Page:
10:00 a.m. The U.N. Security Council condemns the use of violence against peaceful protesters in Myanmar and the deaths of hundreds of civilians. Its press statement, approved by all 15 council members after intense negotiations, expresses “deep concern at the rapidly deteriorating situation” and reiterates “the need to fully respect human rights and to pursue dialogue and reconciliation in accordance with the will and interests of the people of Myanmar.” The Council also called for “the immediate release of all detainees, including State Counsellor Aung San Suu Kyi and President Win Myint.”

But the council dropped a threat of possible future action against the country’s military.

9:00 a.m. Witnesses in Yangon say seven demonstrators who set fire to booklets containing the constitution were arrested by police the previous day.


Myanmar’s 2008 constitution is set on fire during a protest against the military coup in Yangon on April 1.

  © Reuters

The seven demonstrators were among a number of protesters across the country who welcomed the move by the Committee Representing Pyidaungsu Hluttaw (CRPH), the parallel parliament recognized by the Myanmar public, which announced the abolition of the 2008 constitution on Wednesday.


A screen grab taken from a social media video obtained by Reuters shows a man being beaten by security forces and carried away during a night raid in Yangon on April 1.

  © Reuters

7:00 a.m. A 14-year-old Rohingya girl who was illegally residing in India’s northeastern state of Assam had been scheduled for deportation to Myanmar, according to Indian media. She is said to be the first Rohingya repatriated from India after the Southeast Asian country’s military staged a coup on Feb. 1. The girl entered India two years ago, in the aftermath of the military’s repression against Rakhine state’s Rohingya population. Her family, fearing persecution, fled to a refugee camp in Cox’s Bazar, Bangladesh. But Reuters later reported the girl is actually 16 years old, and Indian authorities have halted her deportation.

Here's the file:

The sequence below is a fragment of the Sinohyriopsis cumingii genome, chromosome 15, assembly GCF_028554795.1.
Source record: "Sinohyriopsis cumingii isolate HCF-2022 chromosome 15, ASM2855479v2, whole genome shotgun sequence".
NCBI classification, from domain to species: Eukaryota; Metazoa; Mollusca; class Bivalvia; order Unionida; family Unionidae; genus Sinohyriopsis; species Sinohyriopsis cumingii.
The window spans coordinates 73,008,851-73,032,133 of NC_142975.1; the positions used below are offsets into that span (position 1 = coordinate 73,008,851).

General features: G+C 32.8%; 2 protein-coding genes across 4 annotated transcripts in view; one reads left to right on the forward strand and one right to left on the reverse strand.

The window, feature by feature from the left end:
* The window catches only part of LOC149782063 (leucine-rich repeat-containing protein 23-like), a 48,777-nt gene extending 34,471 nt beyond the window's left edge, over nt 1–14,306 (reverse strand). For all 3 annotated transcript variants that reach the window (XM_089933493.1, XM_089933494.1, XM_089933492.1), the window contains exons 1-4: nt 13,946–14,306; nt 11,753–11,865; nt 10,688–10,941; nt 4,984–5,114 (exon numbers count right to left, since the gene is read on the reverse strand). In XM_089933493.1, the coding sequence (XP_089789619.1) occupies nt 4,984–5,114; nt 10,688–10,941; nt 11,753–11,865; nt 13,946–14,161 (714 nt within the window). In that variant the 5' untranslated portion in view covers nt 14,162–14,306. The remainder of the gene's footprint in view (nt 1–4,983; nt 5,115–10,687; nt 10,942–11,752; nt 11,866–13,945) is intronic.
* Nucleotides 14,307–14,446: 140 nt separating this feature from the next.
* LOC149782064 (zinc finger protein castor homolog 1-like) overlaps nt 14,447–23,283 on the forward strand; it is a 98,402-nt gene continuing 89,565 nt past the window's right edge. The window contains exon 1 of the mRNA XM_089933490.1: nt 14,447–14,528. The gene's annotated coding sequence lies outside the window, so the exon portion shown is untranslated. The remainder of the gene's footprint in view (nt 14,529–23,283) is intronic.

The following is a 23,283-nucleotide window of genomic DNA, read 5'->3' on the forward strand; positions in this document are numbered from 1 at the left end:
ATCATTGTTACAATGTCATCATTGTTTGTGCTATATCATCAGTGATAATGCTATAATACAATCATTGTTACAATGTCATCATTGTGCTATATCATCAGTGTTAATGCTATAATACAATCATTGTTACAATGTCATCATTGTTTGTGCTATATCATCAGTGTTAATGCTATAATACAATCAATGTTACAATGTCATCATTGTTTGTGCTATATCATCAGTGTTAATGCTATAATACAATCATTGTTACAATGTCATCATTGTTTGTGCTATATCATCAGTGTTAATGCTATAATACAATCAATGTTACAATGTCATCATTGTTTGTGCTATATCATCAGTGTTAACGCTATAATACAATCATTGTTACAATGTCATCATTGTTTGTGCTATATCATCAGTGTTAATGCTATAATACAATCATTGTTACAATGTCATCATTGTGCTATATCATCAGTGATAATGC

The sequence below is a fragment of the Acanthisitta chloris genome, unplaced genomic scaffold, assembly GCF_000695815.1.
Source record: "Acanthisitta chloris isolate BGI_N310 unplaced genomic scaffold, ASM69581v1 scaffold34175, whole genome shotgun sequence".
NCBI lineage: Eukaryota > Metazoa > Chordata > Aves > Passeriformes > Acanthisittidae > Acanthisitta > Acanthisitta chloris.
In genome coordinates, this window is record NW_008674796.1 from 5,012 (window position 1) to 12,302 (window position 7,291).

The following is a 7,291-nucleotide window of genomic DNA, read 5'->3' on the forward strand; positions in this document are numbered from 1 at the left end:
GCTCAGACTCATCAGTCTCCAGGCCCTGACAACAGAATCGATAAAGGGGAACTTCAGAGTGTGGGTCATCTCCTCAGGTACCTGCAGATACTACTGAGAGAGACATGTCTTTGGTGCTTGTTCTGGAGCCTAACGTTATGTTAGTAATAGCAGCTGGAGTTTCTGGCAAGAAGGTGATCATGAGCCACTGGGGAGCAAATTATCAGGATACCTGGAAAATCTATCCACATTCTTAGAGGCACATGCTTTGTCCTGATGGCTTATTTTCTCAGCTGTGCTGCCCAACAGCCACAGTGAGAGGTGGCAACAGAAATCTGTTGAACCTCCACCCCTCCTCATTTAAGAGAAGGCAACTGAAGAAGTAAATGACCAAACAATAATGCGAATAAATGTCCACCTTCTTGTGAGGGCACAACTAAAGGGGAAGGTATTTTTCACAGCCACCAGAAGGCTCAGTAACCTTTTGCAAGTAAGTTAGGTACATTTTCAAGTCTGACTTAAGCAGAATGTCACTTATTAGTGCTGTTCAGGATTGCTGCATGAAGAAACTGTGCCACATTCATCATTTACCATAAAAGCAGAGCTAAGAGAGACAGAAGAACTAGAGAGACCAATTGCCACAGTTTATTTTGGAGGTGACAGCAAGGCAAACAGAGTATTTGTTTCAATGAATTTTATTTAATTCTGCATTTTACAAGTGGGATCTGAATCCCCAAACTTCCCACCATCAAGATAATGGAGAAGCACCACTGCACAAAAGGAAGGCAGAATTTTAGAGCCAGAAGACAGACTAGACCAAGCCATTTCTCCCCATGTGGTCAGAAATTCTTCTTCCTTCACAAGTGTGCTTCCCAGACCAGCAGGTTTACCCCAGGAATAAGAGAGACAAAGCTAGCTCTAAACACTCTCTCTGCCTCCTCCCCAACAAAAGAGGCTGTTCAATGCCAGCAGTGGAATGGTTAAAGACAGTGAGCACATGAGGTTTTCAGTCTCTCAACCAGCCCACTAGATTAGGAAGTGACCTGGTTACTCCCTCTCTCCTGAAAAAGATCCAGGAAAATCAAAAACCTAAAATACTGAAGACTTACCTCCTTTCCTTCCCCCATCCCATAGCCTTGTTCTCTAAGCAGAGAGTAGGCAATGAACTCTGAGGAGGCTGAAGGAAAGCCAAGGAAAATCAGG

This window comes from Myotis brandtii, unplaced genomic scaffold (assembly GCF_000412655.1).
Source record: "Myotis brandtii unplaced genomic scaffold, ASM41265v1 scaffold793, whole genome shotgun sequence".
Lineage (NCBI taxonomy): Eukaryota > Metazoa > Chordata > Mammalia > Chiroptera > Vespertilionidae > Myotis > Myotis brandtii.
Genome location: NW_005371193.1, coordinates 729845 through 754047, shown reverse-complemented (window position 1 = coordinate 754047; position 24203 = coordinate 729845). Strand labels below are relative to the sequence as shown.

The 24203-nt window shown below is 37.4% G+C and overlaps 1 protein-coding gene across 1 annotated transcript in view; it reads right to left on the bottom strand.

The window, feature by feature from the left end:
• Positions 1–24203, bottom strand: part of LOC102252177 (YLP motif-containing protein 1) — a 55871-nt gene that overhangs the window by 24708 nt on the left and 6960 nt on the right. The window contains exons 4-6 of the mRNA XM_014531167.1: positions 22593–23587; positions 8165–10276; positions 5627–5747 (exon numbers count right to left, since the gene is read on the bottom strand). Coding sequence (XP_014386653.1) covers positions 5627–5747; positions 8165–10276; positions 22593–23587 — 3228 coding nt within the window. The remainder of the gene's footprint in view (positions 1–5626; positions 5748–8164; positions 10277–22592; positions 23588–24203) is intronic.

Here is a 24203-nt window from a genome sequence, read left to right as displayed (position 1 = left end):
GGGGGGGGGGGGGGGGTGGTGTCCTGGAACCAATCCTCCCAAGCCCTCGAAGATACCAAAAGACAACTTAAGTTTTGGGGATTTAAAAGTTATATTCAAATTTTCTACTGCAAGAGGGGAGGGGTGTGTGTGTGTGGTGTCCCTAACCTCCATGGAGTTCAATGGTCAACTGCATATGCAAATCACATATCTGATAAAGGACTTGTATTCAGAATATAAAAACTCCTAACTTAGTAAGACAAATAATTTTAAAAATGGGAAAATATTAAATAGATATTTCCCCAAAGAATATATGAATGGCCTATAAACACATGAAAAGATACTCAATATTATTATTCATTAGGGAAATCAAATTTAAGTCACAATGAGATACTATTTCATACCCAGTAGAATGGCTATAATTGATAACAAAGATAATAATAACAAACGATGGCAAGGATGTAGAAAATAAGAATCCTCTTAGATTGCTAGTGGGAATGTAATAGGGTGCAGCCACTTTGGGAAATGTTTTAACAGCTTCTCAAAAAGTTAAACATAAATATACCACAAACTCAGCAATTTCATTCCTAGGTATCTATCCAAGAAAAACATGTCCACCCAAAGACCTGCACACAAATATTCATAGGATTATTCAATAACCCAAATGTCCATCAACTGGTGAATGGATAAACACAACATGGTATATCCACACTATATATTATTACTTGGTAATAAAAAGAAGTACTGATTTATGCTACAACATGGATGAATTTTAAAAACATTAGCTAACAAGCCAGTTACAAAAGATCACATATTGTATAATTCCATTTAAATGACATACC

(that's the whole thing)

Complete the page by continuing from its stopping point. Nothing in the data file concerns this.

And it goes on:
Thursday, April 1

6:18 p.m. Members of Tokyo’s growing Myanmar immigrant community gather with civil society groups in the capital on Thursday to demand stronger action from the Japanese government on the military regime.


Migrants protesting against the military junta in Myanmar hold a picture of ousted leader Aung San Suu Kyi, during a candlelight vigil at a Buddhist temple in Bangkok on Sunday.

6:06 p.m. Aung San Suu Kyi has been charged along with four of her allies with violating the country’s colonial-era official secrets act, her chief lawyer says.

Suu Kyi, three of her deposed cabinet ministers and her detained Australian economic adviser, Sean Turnell, were charged a week ago in a Yangon court, Khin Maung Zaw tells Reuters by phone, adding he learned of the new charge two days ago.

Suu Kyi has been detained since the Feb. 1 coup and is also charged with violating coronavirus protocols, illegally possessing two-way radios and has been accused by the ruling military council of bribery.

4:48 p.m. The U.K. sanctions a Myanmar conglomerate for its close links to the military leadership which Foreign Secretary Dominic Raab said is wantonly killing innocent people including children.